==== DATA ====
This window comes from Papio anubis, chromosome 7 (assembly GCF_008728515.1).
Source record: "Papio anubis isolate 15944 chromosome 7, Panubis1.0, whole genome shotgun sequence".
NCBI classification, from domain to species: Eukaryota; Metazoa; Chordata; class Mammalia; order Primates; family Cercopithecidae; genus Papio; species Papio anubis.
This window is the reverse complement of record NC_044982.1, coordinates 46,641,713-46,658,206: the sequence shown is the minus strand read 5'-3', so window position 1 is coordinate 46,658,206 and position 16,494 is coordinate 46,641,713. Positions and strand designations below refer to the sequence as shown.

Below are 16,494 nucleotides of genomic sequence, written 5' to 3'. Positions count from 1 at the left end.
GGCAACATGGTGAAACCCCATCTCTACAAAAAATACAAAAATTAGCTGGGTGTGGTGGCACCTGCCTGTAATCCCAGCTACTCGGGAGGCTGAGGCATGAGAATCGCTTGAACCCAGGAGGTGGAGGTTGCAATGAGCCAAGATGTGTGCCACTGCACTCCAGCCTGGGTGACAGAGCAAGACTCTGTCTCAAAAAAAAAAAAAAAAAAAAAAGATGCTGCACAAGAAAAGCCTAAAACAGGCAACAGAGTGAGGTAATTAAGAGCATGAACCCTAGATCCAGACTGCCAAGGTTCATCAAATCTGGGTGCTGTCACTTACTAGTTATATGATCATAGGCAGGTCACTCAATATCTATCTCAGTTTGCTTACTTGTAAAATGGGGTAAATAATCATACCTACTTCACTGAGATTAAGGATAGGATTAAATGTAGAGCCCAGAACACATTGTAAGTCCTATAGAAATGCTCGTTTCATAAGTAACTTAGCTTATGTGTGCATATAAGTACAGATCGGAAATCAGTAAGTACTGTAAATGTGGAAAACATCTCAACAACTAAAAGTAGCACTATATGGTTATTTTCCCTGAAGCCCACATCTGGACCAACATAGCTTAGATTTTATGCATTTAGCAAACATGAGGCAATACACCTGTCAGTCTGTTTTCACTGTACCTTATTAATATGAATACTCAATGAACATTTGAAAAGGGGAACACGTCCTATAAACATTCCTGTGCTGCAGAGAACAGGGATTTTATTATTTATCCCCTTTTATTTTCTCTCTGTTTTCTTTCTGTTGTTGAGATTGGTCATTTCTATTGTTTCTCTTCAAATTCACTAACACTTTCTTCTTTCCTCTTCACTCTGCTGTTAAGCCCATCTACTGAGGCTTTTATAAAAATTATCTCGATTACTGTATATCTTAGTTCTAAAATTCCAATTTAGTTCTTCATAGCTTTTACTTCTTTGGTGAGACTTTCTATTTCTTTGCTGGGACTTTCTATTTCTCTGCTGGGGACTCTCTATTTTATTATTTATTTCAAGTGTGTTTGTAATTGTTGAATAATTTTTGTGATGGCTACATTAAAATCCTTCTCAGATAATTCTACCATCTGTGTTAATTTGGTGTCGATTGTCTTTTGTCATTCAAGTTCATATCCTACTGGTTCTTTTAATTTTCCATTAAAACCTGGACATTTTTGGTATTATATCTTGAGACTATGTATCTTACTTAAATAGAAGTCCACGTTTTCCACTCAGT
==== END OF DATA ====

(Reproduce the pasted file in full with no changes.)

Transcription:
This window comes from Papio anubis, chromosome 7 (assembly GCF_008728515.1).
Source record: "Papio anubis isolate 15944 chromosome 7, Panubis1.0, whole genome shotgun sequence".
NCBI classification, from domain to species: Eukaryota; Metazoa; Chordata; class Mammalia; order Primates; family Cercopithecidae; genus Papio; species Papio anubis.
This window is the reverse complement of record NC_044982.1, coordinates 46,641,713-46,658,206: the sequence shown is the minus strand read 5'-3', so window position 1 is coordinate 46,658,206 and position 16,494 is coordinate 46,641,713. Positions and strand designations below refer to the sequence as shown.

Below are 16,494 nucleotides of genomic sequence, written 5' to 3'. Positions count from 1 at the left end.
GGCAACATGGTGAAACCCCATCTCTACAAAAAATACAAAAATTAGCTGGGTGTGGTGGCACCTGCCTGTAATCCCAGCTACTCGGGAGGCTGAGGCATGAGAATCGCTTGAACCCAGGAGGTGGAGGTTGCAATGAGCCAAGATGTGTGCCACTGCACTCCAGCCTGGGTGACAGAGCAAGACTCTGTCTCAAAAAAAAAAAAAAAAAAAAAAGATGCTGCACAAGAAAAGCCTAAAACAGGCAACAGAGTGAGGTAATTAAGAGCATGAACCCTAGATCCAGACTGCCAAGGTTCATCAAATCTGGGTGCTGTCACTTACTAGTTATATGATCATAGGCAGGTCACTCAATATCTATCTCAGTTTGCTTACTTGTAAAATGGGGTAAATAATCATACCTACTTCACTGAGATTAAGGATAGGATTAAATGTAGAGCCCAGAACACATTGTAAGTCCTATAGAAATGCTCGTTTCATAAGTAACTTAGCTTATGTGTGCATATAAGTACAGATCGGAAATCAGTAAGTACTGTAAATGTGGAAAACATCTCAACAACTAAAAGTAGCACTATATGGTTATTTTCCCTGAAGCCCACATCTGGACCAACATAGCTTAGATTTTATGCATTTAGCAAACATGAGGCAATACACCTGTCAGTCTGTTTTCACTGTACCTTATTAATATGAATACTCAATGAACATTTGAAAAGGGGAACACGTCCTATAAACATTCCTGTGCTGCAGAGAACAGGGATTTTATTATTTATCCCCTTTTATTTTCTCTCTGTTTTCTTTCTGTTGTTGAGATTGGTCATTTCTATTGTTTCTCTTCAAATTCACTAACACTTTCTTCTTTCCTCTTCACTCTGCTGTTAAGCCCATCTACTGAGGCTTTTATAAAAATTATCTCGATTACTGTATATCTTAGTTCTAAAATTCCAATTTAGTTCTTCATAGCTTTTACTTCTTTGGTGAGACTTTCTATTTCTTTGCTGGGACTTTCTATTTCTCTGCTGGGGACTCTCTATTTTATTATTTATTTCAAGTGTGTTTGTAATTGTTGAATAATTTTTGTGATGGCTACATTAAAATCCTTCTCAGATAATTCTACCATCTGTGTTAATTTGGTGTCGATTGTCTTTTGTCATTCAAGTTCATATCCTACTGGTTCTTTTAATTTTCCATTAAAACCTGGACATTTTTGGTATTATATCTTGAGACTATGTATCTTACTTAAATAGAAGTCCACGTTTTCCACTCAGT